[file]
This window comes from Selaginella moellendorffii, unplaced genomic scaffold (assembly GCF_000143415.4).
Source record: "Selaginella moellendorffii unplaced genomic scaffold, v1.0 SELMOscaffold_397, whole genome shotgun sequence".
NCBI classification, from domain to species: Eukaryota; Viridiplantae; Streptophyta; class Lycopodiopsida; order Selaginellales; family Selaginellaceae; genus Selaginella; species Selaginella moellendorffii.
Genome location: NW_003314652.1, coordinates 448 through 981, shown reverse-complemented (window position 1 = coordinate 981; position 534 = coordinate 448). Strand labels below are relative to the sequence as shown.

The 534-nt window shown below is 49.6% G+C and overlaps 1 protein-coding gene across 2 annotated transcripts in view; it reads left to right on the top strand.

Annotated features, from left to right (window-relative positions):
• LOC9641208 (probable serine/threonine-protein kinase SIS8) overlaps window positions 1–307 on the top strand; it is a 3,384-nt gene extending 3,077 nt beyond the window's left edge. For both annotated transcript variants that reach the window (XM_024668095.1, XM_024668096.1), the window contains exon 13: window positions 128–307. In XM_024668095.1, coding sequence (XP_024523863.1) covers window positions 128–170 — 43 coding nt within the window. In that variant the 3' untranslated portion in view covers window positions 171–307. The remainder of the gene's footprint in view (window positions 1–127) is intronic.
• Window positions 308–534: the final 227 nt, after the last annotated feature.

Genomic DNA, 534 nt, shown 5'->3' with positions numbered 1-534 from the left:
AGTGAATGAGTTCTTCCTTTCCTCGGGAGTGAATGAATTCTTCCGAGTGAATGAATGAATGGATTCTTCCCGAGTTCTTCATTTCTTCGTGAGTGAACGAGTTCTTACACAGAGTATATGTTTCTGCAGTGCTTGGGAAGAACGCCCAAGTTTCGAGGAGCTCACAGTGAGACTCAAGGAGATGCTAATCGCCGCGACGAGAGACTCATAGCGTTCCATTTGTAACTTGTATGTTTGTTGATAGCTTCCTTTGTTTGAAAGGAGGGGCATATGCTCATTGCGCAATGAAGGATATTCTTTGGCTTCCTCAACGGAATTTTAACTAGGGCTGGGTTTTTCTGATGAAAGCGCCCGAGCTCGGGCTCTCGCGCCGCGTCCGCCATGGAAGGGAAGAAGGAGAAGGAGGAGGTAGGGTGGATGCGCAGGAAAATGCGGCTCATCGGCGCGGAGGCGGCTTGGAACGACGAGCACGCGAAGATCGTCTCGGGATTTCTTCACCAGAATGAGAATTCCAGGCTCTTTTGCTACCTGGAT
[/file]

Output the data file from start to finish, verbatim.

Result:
This window comes from Selaginella moellendorffii, unplaced genomic scaffold (assembly GCF_000143415.4).
Source record: "Selaginella moellendorffii unplaced genomic scaffold, v1.0 SELMOscaffold_397, whole genome shotgun sequence".
NCBI classification, from domain to species: Eukaryota; Viridiplantae; Streptophyta; class Lycopodiopsida; order Selaginellales; family Selaginellaceae; genus Selaginella; species Selaginella moellendorffii.
Genome location: NW_003314652.1, coordinates 448 through 981, shown reverse-complemented (window position 1 = coordinate 981; position 534 = coordinate 448). Strand labels below are relative to the sequence as shown.

The 534-nt window shown below is 49.6% G+C and overlaps 1 protein-coding gene across 2 annotated transcripts in view; it reads left to right on the top strand.

Annotated features, from left to right (window-relative positions):
• LOC9641208 (probable serine/threonine-protein kinase SIS8) overlaps window positions 1–307 on the top strand; it is a 3,384-nt gene extending 3,077 nt beyond the window's left edge. For both annotated transcript variants that reach the window (XM_024668095.1, XM_024668096.1), the window contains exon 13: window positions 128–307. In XM_024668095.1, coding sequence (XP_024523863.1) covers window positions 128–170 — 43 coding nt within the window. In that variant the 3' untranslated portion in view covers window positions 171–307. The remainder of the gene's footprint in view (window positions 1–127) is intronic.
• Window positions 308–534: the final 227 nt, after the last annotated feature.

Genomic DNA, 534 nt, shown 5'->3' with positions numbered 1-534 from the left:
AGTGAATGAGTTCTTCCTTTCCTCGGGAGTGAATGAATTCTTCCGAGTGAATGAATGAATGGATTCTTCCCGAGTTCTTCATTTCTTCGTGAGTGAACGAGTTCTTACACAGAGTATATGTTTCTGCAGTGCTTGGGAAGAACGCCCAAGTTTCGAGGAGCTCACAGTGAGACTCAAGGAGATGCTAATCGCCGCGACGAGAGACTCATAGCGTTCCATTTGTAACTTGTATGTTTGTTGATAGCTTCCTTTGTTTGAAAGGAGGGGCATATGCTCATTGCGCAATGAAGGATATTCTTTGGCTTCCTCAACGGAATTTTAACTAGGGCTGGGTTTTTCTGATGAAAGCGCCCGAGCTCGGGCTCTCGCGCCGCGTCCGCCATGGAAGGGAAGAAGGAGAAGGAGGAGGTAGGGTGGATGCGCAGGAAAATGCGGCTCATCGGCGCGGAGGCGGCTTGGAACGACGAGCACGCGAAGATCGTCTCGGGATTTCTTCACCAGAATGAGAATTCCAGGCTCTTTTGCTACCTGGAT